Cardinal helped heal rift between Vatican, Mexico
Cardinal Ernesto Corripio Ahumada, who helped establish renewed Vatican relations with Mexico’s government, died Thursday at his Mexico City home. He was 88.
Corripio died from complications of heart problems, thrombosis and diabetes, said Father Hugo Valdemar, spokesman for the Mexico City archdiocese.
Known for his skill at balancing relations between the church and the state, Corripio was the country’s most visible cardinal when Mexico reestablished formal diplomatic relations with the Vatican in 1992 after decades of conflict.
Underscoring those changes was the fact that Corripio had to wear secular clothing when he greeted Pope John Paul II on his initial trip to Mexico in 1979 because federal law prohibited public use of clerical garb. That law was later abolished.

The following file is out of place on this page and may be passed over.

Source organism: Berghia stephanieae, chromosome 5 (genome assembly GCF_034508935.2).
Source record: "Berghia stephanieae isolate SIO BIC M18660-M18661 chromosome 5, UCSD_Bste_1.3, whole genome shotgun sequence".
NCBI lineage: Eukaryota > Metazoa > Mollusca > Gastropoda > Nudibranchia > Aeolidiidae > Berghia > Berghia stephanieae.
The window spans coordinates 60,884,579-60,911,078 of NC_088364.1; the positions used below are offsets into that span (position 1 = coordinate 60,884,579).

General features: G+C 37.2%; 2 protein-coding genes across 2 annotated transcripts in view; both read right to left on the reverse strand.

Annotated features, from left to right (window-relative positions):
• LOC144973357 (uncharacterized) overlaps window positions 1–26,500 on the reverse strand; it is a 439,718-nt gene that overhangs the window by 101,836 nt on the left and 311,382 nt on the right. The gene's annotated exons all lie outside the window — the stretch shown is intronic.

Corripio was born June 29, 1919, in the Gulf Coast port of Tampico. He served as a priest in the northern state of Tamaulipas from October 1942 to December 1952, when Pope Pius XII elevated him to the post of bishop at age 33.
He was then the youngest bishop in the world, according to an archdiocese-distributed biography. He was elevated to cardinal on June 30, 1979, and stepped down in September 1994 when he reached the church’s mandatory retirement age of 75.
Corripio moved easily among both rich and poor, according to religion expert Elio Masferrer.
“He knew how to balance his relations with the powerful and the popular sector, the workers,” Masferrer said.
Corripio will be entombed in Mexico City’s cathedral; church officials have not said when.